Firstly let me say that I like the idea of bio-fuels, and Jatropha sounds like a good idea for non-tropical/non-subtropical climates where sugarcane is less viable.

As I understand it from my bio-chem days vegetable oils are composed of triglycerides. Each molecule of vegetable triglycerides containing one Phosphate atom.

Therefore phosphate input must me supplied to the soil else the Jatropha plant will be unable to produce the required vegetable oil.

Could Peak Phosphate be Algal Diesel's Achilles' Heel?


The Jatropha Curcas trees are indiginous to the southwest US and northern Mexico. They grow there because of the climate and the soil which probably has some of the phosphorus element in the soil, IMO. Studies of growing them in India show that yields are much better when NPK fertilizers are applied. Also, they don't require much water to grow, but seed production is enhanced with some irrigation (don't know how much).

As I understand it from my bio-chem days vegetable oils are composed of triglycerides. Each molecule of vegetable triglycerides containing one Phosphate atom.

You're mistaking triglycerides for phospholipids.

Thanks for the follow-up. However, the one thing I see missing from the analysis is cost as measured in terms of agricultural land. India is a heavily populated country with a lot of poverty, and they've already been hit by rising food prices.

Please, don't get me wrong. I'm NOT downplaying the seriousness of the Fertilizer shortages we're seeing developing. I think this is going to make life even more interesting in the coming years than it was going to be otherwise. However, algae, and to a lesser extent, I think, Jatropha will return a lot of it's phosphorous back into the system.

It's my hunch that most of the phosphorous locked up in algae will exit in the biomass, and not in the oil. An analogous situation would be where the advanced ethanol plants are removing the corn oil before processing the starch for ethanol. It's my understanding that this does not, to any appreciable extent, affect the nutrient content of the left-over distillers grains.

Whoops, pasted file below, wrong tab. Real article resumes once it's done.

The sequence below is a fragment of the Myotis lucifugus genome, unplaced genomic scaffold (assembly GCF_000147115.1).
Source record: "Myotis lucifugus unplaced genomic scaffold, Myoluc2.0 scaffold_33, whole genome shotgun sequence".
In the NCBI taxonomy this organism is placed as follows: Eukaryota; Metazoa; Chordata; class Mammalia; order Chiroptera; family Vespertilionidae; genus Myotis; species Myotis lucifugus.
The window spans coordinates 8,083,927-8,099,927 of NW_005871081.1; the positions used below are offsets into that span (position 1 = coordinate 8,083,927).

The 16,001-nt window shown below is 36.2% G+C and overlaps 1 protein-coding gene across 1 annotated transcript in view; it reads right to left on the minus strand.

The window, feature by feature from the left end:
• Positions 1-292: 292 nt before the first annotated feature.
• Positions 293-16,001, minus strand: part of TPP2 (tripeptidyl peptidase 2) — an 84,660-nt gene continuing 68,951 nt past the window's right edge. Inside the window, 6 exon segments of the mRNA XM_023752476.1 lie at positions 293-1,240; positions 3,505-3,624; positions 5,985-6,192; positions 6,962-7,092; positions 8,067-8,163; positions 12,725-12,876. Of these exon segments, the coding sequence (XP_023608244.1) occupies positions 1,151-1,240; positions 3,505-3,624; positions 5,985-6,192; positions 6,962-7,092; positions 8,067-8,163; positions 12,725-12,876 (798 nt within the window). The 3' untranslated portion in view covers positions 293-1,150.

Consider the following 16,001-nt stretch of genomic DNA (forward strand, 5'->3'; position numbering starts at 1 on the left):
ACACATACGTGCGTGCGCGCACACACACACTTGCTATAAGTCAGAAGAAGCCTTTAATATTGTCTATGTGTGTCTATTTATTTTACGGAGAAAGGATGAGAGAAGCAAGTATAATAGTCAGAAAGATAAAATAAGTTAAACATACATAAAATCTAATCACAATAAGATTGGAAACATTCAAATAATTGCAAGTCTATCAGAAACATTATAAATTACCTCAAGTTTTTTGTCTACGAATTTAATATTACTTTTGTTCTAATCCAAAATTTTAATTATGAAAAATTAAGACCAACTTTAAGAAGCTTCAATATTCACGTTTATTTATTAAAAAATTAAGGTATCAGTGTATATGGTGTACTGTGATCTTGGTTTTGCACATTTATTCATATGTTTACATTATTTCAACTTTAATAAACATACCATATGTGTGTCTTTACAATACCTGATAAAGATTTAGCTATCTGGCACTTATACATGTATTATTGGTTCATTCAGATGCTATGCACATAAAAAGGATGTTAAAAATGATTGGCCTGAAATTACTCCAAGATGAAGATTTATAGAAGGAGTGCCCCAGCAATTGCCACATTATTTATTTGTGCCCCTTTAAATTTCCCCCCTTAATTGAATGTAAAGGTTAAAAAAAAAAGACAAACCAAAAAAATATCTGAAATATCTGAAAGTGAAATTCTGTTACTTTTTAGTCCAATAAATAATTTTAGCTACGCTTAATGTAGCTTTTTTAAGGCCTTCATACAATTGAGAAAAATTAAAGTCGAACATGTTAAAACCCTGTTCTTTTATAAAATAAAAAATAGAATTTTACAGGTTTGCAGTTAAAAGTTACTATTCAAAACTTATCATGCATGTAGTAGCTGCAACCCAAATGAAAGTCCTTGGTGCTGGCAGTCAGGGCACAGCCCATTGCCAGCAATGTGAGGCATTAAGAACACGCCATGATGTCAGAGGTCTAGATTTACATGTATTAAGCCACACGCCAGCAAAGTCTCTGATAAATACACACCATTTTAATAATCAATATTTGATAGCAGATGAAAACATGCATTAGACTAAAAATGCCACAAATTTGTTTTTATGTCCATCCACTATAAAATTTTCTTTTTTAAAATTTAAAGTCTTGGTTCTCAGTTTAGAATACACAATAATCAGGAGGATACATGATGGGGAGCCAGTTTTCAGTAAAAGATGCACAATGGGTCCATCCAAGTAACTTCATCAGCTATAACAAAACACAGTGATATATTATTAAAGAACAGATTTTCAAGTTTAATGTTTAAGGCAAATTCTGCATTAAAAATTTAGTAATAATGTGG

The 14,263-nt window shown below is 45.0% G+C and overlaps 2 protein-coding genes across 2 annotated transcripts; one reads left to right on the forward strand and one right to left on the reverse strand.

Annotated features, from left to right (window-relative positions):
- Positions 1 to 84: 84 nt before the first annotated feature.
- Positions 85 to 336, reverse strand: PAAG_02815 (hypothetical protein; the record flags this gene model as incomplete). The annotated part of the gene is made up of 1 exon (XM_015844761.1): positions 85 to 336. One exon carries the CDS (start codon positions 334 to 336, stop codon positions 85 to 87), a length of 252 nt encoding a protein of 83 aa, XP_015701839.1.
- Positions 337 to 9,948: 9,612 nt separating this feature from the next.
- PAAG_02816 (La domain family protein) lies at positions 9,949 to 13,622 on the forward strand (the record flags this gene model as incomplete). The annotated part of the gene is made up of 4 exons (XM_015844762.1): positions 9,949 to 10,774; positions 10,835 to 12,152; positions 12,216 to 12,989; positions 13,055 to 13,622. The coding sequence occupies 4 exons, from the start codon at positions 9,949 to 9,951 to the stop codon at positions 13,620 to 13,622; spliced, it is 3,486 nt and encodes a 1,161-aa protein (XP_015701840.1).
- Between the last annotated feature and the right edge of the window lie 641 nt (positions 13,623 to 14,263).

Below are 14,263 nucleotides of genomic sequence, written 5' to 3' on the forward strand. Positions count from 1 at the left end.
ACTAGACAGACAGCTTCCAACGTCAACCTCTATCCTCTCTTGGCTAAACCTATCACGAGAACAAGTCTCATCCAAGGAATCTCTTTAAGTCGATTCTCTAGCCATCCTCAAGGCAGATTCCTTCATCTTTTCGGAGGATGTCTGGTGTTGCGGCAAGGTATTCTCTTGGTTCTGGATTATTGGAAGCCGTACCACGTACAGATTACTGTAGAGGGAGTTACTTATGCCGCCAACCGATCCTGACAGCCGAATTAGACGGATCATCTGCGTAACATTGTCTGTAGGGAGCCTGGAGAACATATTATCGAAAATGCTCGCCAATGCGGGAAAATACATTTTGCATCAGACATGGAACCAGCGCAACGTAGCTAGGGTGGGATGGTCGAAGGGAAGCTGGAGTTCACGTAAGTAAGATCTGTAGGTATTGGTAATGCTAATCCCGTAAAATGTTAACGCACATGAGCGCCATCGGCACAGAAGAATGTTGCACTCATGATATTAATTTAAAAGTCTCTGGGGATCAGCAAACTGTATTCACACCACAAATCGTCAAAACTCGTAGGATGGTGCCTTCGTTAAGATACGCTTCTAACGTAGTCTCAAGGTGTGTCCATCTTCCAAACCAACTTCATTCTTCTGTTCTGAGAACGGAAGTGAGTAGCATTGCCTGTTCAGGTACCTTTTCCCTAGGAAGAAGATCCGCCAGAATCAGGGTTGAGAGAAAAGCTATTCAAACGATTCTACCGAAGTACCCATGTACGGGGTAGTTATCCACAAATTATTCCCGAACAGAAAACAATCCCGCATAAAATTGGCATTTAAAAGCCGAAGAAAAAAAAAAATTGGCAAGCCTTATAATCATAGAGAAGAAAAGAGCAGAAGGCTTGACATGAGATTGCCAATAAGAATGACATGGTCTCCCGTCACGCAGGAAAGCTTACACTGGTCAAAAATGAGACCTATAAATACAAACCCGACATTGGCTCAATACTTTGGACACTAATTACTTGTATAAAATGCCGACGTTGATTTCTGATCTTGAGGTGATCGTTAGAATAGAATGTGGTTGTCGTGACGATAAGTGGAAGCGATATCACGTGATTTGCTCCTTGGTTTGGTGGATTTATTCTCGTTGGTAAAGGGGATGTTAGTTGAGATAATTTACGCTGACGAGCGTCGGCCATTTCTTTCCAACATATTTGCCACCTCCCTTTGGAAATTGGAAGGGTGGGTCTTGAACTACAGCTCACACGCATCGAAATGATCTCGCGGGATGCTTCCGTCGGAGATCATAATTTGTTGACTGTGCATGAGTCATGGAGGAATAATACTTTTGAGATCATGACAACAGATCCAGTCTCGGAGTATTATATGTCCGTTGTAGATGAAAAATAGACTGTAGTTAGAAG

Thanks for your comment. I was thinking more of landspace rather than fertilizer, knowing little as I do about all the resources needed for agriculture.

Just for clarification, are you saying jatropha ethanol would result in a net gain for phosphorous, or a minimal net loss?

Pepper, that amount that is removed in the oil, and burned in an engine would definitely be lost. I'm just guessing (I'll try to find some proof) that most of the phosphates will end up in the remaining biomass which will probably, in the end, be fed to cattle, and returned to the earth as manure, or some derivative, thereof.

The third world has always depended on wood as a biofuel for cooking. They did not need any legislation to convince them to use biofuels, nor were laws required for them to burn the rain forests to make way for sugarcane or palm oil plantations.

I've planted some Chinese Tallow and olive trees, currently about 1.2 metres high and years away from bearing fruit. By that time oil from algae will have been proven or disproven. I think trees have a resilience advantage over slime insofar as they reduce contamination or predation of their lipid producing organs, which then dry in the sun. The problem is slow growth and harvesting effort.

However I'd have to say that oil from trees is a novelty not a large scale solution. Transport must be electrified and the need for liquid fuels (eg aircraft, range extended PHEVs) must come from thermochemical processing of nonfood biomass.

There was a TOD thread last year that has discredited some of the hype about algae oil. Many have made false statements about operating costs required to produce fuels. I recently read that cellulosic ethanol could be produced for under a dollar a gallon. If it is that cheap, why is there no cellulosic ethanol available?

I have read the the EU is not able to meet its biofuels objectives during the preliminary stages. They have stated that they want 10% of the fuel to be biofuels by 2020.


There are numerous indications food to biofuels will not be economically viable.

I have a problem: All of these efforts are, essentially, an attempt to maintain business as usual. We refer to them as "Silver BB's" as though these BB's they have real meaning.

I'm certainly not against using biological materials for energy - I heat with wood - but it is off my own land. And, to me, this is key. I'm not diverting land. Not only is my wood use sustainable but I am actually building biomass. Nor am I "over populating it." I have 57 acres, ~23 hectares, and in many areas this would represent a population of 5,000 or more people. In an extreme case, it would be over 50,000 people. All of these people demand resources they don't personally have.